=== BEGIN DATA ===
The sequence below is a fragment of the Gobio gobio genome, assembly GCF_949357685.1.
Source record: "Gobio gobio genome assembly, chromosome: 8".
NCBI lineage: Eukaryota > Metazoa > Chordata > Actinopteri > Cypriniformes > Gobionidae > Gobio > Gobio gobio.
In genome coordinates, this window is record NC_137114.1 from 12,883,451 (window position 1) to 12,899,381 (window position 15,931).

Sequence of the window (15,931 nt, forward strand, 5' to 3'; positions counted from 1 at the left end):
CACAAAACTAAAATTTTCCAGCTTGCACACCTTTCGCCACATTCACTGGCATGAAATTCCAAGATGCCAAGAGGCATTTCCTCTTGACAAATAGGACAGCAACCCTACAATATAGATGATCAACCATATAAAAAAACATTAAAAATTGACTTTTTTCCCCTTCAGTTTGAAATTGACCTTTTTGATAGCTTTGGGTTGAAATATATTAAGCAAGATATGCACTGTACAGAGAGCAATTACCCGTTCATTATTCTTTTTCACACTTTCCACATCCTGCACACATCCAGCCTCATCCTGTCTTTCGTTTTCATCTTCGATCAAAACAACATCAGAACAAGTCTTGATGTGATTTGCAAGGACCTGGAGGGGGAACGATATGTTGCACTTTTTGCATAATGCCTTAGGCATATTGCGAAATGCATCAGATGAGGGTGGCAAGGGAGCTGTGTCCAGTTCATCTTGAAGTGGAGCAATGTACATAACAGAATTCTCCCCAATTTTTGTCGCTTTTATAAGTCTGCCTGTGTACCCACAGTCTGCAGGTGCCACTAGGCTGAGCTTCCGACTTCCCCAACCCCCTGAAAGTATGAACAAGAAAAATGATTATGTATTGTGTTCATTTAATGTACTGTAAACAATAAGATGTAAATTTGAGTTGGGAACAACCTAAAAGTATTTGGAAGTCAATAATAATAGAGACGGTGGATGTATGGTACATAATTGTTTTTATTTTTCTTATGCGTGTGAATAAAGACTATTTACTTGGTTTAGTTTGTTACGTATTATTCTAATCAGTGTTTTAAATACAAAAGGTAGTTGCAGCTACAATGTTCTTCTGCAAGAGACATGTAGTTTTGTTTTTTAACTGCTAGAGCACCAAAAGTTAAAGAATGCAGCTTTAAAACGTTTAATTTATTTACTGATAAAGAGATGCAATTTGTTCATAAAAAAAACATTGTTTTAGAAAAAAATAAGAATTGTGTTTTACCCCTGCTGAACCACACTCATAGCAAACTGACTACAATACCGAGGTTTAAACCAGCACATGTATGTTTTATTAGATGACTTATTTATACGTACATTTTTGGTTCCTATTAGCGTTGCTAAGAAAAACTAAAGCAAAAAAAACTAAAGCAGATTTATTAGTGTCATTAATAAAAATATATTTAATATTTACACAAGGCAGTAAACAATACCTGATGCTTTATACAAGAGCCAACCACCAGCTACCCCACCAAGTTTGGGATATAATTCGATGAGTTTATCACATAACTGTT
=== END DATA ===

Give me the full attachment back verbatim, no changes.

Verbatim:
The sequence below is a fragment of the Gobio gobio genome, assembly GCF_949357685.1.
Source record: "Gobio gobio genome assembly, chromosome: 8".
NCBI lineage: Eukaryota > Metazoa > Chordata > Actinopteri > Cypriniformes > Gobionidae > Gobio > Gobio gobio.
In genome coordinates, this window is record NC_137114.1 from 12,883,451 (window position 1) to 12,899,381 (window position 15,931).

Sequence of the window (15,931 nt, forward strand, 5' to 3'; positions counted from 1 at the left end):
CACAAAACTAAAATTTTCCAGCTTGCACACCTTTCGCCACATTCACTGGCATGAAATTCCAAGATGCCAAGAGGCATTTCCTCTTGACAAATAGGACAGCAACCCTACAATATAGATGATCAACCATATAAAAAAACATTAAAAATTGACTTTTTTCCCCTTCAGTTTGAAATTGACCTTTTTGATAGCTTTGGGTTGAAATATATTAAGCAAGATATGCACTGTACAGAGAGCAATTACCCGTTCATTATTCTTTTTCACACTTTCCACATCCTGCACACATCCAGCCTCATCCTGTCTTTCGTTTTCATCTTCGATCAAAACAACATCAGAACAAGTCTTGATGTGATTTGCAAGGACCTGGAGGGGGAACGATATGTTGCACTTTTTGCATAATGCCTTAGGCATATTGCGAAATGCATCAGATGAGGGTGGCAAGGGAGCTGTGTCCAGTTCATCTTGAAGTGGAGCAATGTACATAACAGAATTCTCCCCAATTTTTGTCGCTTTTATAAGTCTGCCTGTGTACCCACAGTCTGCAGGTGCCACTAGGCTGAGCTTCCGACTTCCCCAACCCCCTGAAAGTATGAACAAGAAAAATGATTATGTATTGTGTTCATTTAATGTACTGTAAACAATAAGATGTAAATTTGAGTTGGGAACAACCTAAAAGTATTTGGAAGTCAATAATAATAGAGACGGTGGATGTATGGTACATAATTGTTTTTATTTTTCTTATGCGTGTGAATAAAGACTATTTACTTGGTTTAGTTTGTTACGTATTATTCTAATCAGTGTTTTAAATACAAAAGGTAGTTGCAGCTACAATGTTCTTCTGCAAGAGACATGTAGTTTTGTTTTTTAACTGCTAGAGCACCAAAAGTTAAAGAATGCAGCTTTAAAACGTTTAATTTATTTACTGATAAAGAGATGCAATTTGTTCATAAAAAAAACATTGTTTTAGAAAAAAATAAGAATTGTGTTTTACCCCTGCTGAACCACACTCATAGCAAACTGACTACAATACCGAGGTTTAAACCAGCACATGTATGTTTTATTAGATGACTTATTTATACGTACATTTTTGGTTCCTATTAGCGTTGCTAAGAAAAACTAAAGCAAAAAAAACTAAAGCAGATTTATTAGTGTCATTAATAAAAATATATTTAATATTTACACAAGGCAGTAAACAATACCTGATGCTTTATACAAGAGCCAACCACCAGCTACCCCACCAAGTTTGGGATATAATTCGATGAGTTTATCACATAACTGTT